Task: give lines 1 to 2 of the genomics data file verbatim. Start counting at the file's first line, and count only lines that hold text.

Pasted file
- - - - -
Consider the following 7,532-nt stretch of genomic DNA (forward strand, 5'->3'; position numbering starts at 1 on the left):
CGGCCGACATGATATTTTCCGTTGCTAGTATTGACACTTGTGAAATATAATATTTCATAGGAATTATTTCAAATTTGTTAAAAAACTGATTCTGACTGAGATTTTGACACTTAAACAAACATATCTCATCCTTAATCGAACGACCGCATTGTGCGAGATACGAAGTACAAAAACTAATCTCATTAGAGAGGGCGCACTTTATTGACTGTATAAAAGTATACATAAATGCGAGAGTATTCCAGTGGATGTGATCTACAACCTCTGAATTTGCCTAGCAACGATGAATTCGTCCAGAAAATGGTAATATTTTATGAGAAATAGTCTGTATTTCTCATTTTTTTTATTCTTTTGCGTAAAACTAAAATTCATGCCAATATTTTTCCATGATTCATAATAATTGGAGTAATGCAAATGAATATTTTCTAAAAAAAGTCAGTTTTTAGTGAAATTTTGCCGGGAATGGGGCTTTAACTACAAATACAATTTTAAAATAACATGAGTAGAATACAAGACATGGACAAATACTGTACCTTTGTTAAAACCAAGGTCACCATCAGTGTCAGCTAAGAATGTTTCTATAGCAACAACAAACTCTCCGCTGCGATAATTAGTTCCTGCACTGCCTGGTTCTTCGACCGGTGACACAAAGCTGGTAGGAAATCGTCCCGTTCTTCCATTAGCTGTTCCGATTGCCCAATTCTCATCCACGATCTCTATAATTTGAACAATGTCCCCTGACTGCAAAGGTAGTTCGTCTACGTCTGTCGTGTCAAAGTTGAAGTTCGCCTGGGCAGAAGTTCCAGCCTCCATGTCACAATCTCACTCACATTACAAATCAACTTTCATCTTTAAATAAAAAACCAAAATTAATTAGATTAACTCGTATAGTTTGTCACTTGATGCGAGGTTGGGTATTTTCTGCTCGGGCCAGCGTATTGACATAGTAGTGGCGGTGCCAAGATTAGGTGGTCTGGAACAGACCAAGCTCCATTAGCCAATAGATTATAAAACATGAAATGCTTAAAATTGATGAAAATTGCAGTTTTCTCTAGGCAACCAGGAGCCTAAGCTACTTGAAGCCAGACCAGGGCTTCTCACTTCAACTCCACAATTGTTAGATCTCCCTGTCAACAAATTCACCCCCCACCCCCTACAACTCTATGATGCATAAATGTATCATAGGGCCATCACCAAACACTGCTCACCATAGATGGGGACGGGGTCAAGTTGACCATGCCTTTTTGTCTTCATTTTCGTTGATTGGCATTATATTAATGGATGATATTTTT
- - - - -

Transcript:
Consider the following 7,532-nt stretch of genomic DNA (forward strand, 5'->3'; position numbering starts at 1 on the left):
CGGCCGACATGATATTTTCCGTTGCTAGTATTGACACTTGTGAAATATAATATTTCATAGGAATTATTTCAAATTTGTTAAAAAACTGATTCTGACTGAGATTTTGACACTTAAACAAACATATCTCATCCTTAATCGAACGACCGCATTGTGCGAGATACGAAGTACAAAAACTAATCTCATTAGAGAGGGCGCACTTTATTGACTGTATAAAAGTATACATAAATGCGAGAGTATTCCAGTGGATGTGATCTACAACCTCTGAATTTGCCTAGCAACGATGAATTCGTCCAGAAAATGGTAATATTTTATGAGAAATAGTCTGTATTTCTCATTTTTTTTATTCTTTTGCGTAAAACTAAAATTCATGCCAATATTTTTCCATGATTCATAATAATTGGAGTAATGCAAATGAATATTTTCTAAAAAAAGTCAGTTTTTAGTGAAATTTTGCCGGGAATGGGGCTTTAACTACAAATACAATTTTAAAATAACATGAGTAGAATACAAGACATGGACAAATACTGTACCTTTGTTAAAACCAAGGTCACCATCAGTGTCAGCTAAGAATGTTTCTATAGCAACAACAAACTCTCCGCTGCGATAATTAGTTCCTGCACTGCCTGGTTCTTCGACCGGTGACACAAAGCTGGTAGGAAATCGTCCCGTTCTTCCATTAGCTGTTCCGATTGCCCAATTCTCATCCACGATCTCTATAATTTGAACAATGTCCCCTGACTGCAAAGGTAGTTCGTCTACGTCTGTCGTGTCAAAGTTGAAGTTCGCCTGGGCAGAAGTTCCAGCCTCCATGTCACAATCTCACTCACATTACAAATCAACTTTCATCTTTAAATAAAAAACCAAAATTAATTAGATTAACTCGTATAGTTTGTCACTTGATGCGAGGTTGGGTATTTTCTGCTCGGGCCAGCGTATTGACATAGTAGTGGCGGTGCCAAGATTAGGTGGTCTGGAACAGACCAAGCTCCATTAGCCAATAGATTATAAAACATGAAATGCTTAAAATTGATGAAAATTGCAGTTTTCTCTAGGCAACCAGGAGCCTAAGCTACTTGAAGCCAGACCAGGGCTTCTCACTTCAACTCCACAATTGTTAGATCTCCCTGTCAACAAATTCACCCCCCACCCCCTACAACTCTATGATGCATAAATGTATCATAGGGCCATCACCAAACACTGCTCACCATAGATGGGGACGGGGTCAAGTTGACCATGCCTTTTTGTCTTCATTTTCGTTGATTGGCATTATATTAATGGATGATATTTTT